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In “captured” start position, Mas has left his S&W 686 on
the ground as instructed, but not his speedloaders. Another penalty.

Your Mistakes

The great strategist Otto von Bismarck is said to have advised that it is wisdom to learn from the mistakes of others. It’s certainly less painful. That said, though, it’s our own mistakes that burn themselves into our experience as our longest-lasting lessons. That was reinforced for me at the 2012 South Mountain shoot, too.

Follow the instructions. On one stage, we were supposed to put our loaded gun and our spare ammo on the ground in front of us. I neglected to put the ammo down, and after the first six shots had to grab a Safariland Comp III speedloader from my belt to replenish my Bob Lloyd-tuned S&W 686. Three-second procedural penalty right there. Ouch.

I tell my students that when it’s for real, Take cover and a third. That is, pull yourself deeper into your cover than you think you need, because at speed, you may not have shielded yourself enough. On Stage 8, I put my outside foot carefully by the doorframe through which I had to shoot the “charging attacker,” but the range officer thought there was enough of me sticking out to ding me for a “cover call” procedural penalty. Better to be nursing a wounded ego after the match, than a gunshot wound at the local hospital. “Sweat in the dojo vs. bleed in the street,” after all.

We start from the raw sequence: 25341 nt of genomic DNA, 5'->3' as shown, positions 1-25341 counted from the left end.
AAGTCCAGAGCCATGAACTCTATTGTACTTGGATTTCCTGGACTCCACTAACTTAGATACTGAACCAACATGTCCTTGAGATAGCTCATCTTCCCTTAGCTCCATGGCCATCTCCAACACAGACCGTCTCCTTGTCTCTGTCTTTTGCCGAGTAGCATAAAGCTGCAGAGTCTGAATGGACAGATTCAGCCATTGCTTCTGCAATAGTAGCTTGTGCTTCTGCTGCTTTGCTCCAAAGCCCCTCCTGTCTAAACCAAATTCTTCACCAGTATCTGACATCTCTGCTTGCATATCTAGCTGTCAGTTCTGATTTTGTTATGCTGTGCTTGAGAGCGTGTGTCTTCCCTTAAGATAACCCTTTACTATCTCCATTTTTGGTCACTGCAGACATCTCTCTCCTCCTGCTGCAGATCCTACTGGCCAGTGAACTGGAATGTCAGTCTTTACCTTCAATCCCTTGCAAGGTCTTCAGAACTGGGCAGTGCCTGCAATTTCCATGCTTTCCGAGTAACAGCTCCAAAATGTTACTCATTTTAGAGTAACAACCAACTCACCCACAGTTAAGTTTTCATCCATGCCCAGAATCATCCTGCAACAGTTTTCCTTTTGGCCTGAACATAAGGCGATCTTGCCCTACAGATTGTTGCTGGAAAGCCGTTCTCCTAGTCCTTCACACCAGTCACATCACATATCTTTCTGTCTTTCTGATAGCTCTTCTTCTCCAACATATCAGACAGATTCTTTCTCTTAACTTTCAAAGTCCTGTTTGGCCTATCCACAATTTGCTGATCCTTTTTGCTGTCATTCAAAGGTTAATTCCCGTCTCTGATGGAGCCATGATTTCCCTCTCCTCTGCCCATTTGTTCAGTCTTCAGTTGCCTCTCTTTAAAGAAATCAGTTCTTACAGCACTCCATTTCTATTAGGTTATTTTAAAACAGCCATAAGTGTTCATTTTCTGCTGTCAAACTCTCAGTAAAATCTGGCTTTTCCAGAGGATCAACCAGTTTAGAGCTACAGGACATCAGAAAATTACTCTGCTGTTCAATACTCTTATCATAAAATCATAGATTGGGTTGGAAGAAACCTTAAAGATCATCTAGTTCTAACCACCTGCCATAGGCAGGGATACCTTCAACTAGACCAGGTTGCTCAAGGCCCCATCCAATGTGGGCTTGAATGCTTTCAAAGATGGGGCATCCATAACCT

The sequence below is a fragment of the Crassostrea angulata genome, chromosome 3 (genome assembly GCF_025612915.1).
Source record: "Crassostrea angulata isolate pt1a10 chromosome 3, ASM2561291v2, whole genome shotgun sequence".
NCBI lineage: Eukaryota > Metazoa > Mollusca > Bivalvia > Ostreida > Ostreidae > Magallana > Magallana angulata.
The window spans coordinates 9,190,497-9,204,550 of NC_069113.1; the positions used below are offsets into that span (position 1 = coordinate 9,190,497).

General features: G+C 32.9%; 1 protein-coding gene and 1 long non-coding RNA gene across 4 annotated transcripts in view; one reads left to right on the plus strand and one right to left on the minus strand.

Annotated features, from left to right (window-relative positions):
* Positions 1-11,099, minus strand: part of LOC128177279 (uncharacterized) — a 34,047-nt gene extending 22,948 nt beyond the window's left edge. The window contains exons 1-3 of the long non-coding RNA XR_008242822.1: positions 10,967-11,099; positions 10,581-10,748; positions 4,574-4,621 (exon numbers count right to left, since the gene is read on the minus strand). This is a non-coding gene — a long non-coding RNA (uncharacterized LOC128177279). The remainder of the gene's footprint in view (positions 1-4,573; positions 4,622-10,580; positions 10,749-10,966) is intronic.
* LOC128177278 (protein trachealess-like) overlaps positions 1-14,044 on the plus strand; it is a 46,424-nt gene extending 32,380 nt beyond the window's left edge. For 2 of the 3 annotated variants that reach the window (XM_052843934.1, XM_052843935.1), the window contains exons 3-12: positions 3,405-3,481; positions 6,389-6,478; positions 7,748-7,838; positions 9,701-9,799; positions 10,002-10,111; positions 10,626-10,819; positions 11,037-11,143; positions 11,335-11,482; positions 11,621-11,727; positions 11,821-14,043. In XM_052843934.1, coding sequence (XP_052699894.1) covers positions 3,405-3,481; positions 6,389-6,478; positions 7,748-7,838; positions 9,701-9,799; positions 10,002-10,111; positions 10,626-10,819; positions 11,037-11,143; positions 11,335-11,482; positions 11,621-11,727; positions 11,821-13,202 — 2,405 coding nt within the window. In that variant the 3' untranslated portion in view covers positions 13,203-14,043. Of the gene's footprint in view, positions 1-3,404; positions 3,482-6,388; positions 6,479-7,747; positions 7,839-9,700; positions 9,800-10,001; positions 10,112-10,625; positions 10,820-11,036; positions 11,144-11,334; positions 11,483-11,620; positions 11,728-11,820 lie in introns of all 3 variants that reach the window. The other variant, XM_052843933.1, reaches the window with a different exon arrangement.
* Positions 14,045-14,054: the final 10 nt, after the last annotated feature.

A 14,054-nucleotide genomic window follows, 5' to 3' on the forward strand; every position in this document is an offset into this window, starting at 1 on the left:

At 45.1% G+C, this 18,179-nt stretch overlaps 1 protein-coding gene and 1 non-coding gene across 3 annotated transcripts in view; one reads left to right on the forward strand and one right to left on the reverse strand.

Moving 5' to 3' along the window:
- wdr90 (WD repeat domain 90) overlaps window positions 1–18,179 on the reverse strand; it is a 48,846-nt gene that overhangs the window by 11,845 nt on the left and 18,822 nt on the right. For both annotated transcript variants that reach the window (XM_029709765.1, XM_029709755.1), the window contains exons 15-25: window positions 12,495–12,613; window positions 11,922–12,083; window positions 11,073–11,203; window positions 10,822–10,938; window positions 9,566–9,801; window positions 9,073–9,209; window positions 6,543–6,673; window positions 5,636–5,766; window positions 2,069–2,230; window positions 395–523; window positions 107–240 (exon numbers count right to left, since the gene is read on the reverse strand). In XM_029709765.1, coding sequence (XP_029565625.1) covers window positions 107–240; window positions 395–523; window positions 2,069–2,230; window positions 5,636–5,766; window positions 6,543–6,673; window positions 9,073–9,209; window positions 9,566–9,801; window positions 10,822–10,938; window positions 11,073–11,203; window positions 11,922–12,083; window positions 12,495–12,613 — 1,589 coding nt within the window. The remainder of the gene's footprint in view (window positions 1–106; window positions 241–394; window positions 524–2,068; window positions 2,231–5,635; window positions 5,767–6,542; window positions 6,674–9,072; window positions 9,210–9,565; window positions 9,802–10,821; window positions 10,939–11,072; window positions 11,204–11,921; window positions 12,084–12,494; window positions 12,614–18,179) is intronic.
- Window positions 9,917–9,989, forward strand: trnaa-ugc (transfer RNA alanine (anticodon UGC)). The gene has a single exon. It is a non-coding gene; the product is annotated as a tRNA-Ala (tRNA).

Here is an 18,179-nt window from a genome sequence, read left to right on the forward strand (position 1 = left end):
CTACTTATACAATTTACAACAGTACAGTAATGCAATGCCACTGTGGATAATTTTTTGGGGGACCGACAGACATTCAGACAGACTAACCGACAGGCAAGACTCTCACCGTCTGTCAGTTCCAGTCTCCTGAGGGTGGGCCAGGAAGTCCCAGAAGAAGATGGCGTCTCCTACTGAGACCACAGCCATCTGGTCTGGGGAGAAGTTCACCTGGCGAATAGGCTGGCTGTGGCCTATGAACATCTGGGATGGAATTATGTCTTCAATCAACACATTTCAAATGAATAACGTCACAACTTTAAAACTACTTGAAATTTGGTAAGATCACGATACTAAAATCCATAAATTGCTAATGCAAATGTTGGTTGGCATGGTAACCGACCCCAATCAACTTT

Don’t shoot faster than you can hit! After just cleaning a very difficult stage with lots of hostage targets, I point-shot instead of aimed on a close target array while going for maximum speed, and nicked the edge of a no-shoot target just enough to get the heavy penalty. The “no-shoot” target and I both kinda said “Ouch.” That’s a lot milder than what the “hostage’s” lawyer would have said in court.